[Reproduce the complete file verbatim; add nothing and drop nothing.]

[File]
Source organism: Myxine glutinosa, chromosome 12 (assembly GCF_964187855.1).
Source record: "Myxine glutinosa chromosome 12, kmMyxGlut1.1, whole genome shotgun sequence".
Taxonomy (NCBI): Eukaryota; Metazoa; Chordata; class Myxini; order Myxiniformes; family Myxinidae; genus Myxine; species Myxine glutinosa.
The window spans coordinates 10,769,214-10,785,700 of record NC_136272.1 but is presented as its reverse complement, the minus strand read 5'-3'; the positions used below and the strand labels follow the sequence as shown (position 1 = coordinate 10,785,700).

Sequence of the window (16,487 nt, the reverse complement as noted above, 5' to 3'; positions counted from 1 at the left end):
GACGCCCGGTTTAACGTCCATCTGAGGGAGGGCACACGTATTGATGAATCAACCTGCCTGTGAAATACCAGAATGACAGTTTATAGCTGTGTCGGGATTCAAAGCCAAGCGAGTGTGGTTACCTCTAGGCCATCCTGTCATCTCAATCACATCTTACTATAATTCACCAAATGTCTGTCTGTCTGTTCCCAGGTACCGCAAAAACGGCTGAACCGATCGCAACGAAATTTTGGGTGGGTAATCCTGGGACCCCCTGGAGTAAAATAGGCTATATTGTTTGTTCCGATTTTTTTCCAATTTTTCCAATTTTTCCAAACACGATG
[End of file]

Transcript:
Source organism: Myxine glutinosa, chromosome 12 (assembly GCF_964187855.1).
Source record: "Myxine glutinosa chromosome 12, kmMyxGlut1.1, whole genome shotgun sequence".
Taxonomy (NCBI): Eukaryota; Metazoa; Chordata; class Myxini; order Myxiniformes; family Myxinidae; genus Myxine; species Myxine glutinosa.
The window spans coordinates 10,769,214-10,785,700 of record NC_136272.1 but is presented as its reverse complement, the minus strand read 5'-3'; the positions used below and the strand labels follow the sequence as shown (position 1 = coordinate 10,785,700).

Sequence of the window (16,487 nt, the reverse complement as noted above, 5' to 3'; positions counted from 1 at the left end):
GACGCCCGGTTTAACGTCCATCTGAGGGAGGGCACACGTATTGATGAATCAACCTGCCTGTGAAATACCAGAATGACAGTTTATAGCTGTGTCGGGATTCAAAGCCAAGCGAGTGTGGTTACCTCTAGGCCATCCTGTCATCTCAATCACATCTTACTATAATTCACCAAATGTCTGTCTGTCTGTTCCCAGGTACCGCAAAAACGGCTGAACCGATCGCAACGAAATTTTGGGTGGGTAATCCTGGGACCCCCTGGAGTAAAATAGGCTATATTGTTTGTTCCGATTTTTTTCCAATTTTTCCAATTTTTCCAAACACGATG